On November 6, 1931, Donald Bradman was dismissed for a duck in a Sheffield Shield match against Queensland. That the great batsman failed to score a run made it a rare event in itself. But the manner of his dismissal, and the story of the man who claimed his wicket, makes this day a significant one for Indigenous Australia.
On the opening day of Australia's summer of cricket 83 years ago, Donald Bradman arrived at the Brisbane Cricket Ground a national hero.
Less than three years after making his Test debut in the same city, Bradman had been elevated to God-like status following his record-breaking performances on the 1930 Ashes tour, which had provided a timely boost for a nation that had been crippled by the Great Depression.
He posted four Test centuries on that tour, including two double hundreds and a world record score of 334, and followed it up with another double century against West Indies in the summer of 1930-31.
But The Don was brought back down to earth - both literally and figuratively - by a fearsome spell of bowling from a man who, like many Indigenous Australians at the time, had been removed from his family and forced to live in an Aboriginal settlement.
In what Bradman would later describe as the fastest bowling he ever faced, Queensland's Indigenous quick Eddie Gilbert first shook up and then dismissed The Don in a frightening opening over in the first Sheffield Shield match of the summer.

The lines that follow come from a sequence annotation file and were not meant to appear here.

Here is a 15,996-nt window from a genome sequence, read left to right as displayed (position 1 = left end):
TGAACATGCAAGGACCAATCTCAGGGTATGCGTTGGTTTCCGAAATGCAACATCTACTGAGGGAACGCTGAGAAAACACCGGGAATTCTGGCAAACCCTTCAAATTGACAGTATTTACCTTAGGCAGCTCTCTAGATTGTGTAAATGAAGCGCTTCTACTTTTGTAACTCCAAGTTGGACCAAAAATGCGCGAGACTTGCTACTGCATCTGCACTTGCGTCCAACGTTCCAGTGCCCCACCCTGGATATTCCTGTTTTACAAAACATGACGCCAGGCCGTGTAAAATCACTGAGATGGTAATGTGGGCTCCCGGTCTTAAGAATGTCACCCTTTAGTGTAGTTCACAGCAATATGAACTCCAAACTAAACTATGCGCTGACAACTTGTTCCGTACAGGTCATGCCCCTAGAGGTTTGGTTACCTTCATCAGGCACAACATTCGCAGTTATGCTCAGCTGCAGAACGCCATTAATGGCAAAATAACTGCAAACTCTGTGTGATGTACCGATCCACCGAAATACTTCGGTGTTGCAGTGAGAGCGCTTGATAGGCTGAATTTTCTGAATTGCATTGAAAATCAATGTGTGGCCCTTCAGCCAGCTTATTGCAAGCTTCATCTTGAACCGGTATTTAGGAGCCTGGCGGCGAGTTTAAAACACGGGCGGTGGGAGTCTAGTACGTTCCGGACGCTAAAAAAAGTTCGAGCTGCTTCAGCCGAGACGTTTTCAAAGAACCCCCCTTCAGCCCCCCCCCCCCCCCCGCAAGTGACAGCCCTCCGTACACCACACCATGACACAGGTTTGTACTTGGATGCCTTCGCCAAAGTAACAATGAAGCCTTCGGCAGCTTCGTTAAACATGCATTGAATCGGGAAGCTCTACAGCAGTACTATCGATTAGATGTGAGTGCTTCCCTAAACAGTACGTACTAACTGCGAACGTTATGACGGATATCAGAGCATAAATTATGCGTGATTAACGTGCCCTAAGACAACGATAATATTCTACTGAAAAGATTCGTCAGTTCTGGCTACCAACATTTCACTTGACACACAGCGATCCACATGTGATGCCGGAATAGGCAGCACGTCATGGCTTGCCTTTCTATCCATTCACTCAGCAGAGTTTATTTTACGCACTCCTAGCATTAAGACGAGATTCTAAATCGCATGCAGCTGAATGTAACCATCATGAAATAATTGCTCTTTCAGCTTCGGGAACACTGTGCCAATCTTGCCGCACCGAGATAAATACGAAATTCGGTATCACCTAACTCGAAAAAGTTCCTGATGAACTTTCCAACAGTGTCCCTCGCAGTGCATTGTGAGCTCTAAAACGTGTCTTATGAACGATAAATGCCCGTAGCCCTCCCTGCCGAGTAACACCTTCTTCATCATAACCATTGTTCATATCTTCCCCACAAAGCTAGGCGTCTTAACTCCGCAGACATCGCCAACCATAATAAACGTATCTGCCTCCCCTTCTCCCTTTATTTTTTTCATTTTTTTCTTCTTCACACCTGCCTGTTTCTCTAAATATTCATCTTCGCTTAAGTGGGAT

Gilbert in full flight // Supplied
As recalled by Mike Colman and Ken Edwards in their 2002 biography of Gilbert, the fiery right-armer had NSW opener Wendell Bill caught behind with his first ball, which led to wild applause from the crowd as their hero Bradman walked to the crease.
Gilbert's second ball was confidently defended by The Don but his third, a short lifting delivery, clipped the peak of Bradman's cap as the great man lost his balance and fell backwards onto the turf.
The fourth ball, another fast short one, flew over Bradman's head through to the keeper before the fifth ball knocked The Don's bat out of his hands as he attempted to play a hook shot.
Having barely survived the onslaught, Bradman attempted another hook from Gilbert's sixth delivery, but only succeeded in edging behind to the wicketkeeper to be dismissed for a duck.
NSW skipper Alan Kippax managed to survive the final two deliveries of Gilbert's eight-ball over, meaning the Queensland quick had started with a double-wicket maiden to leave NSW 2-0.
At the end of Bradman's decorated career, which included the infamous Bodyline series, he would say that Gilbert's deliveries were "faster than anything seen from (England fast bowler) Harold Larwood or anyone else".
Respected ABC radio broadcaster Alan McGilvray agreed, saying he had "absolutely no doubt" that Gilbert was "the fastest bowler I ever saw".
But while The Don's star would continue to rise after that match - he averaged an astonishing 201.50 in the Test series against South Africa later that summer - Gilbert would court controversy before he eventually faded into anonymity.
He was dogged by allegations of chucking throughout his career and restricted by the racist Aborigines Protection Act, which required him to have written permission to travel from his Aboriginal settlement each time he played for Queensland.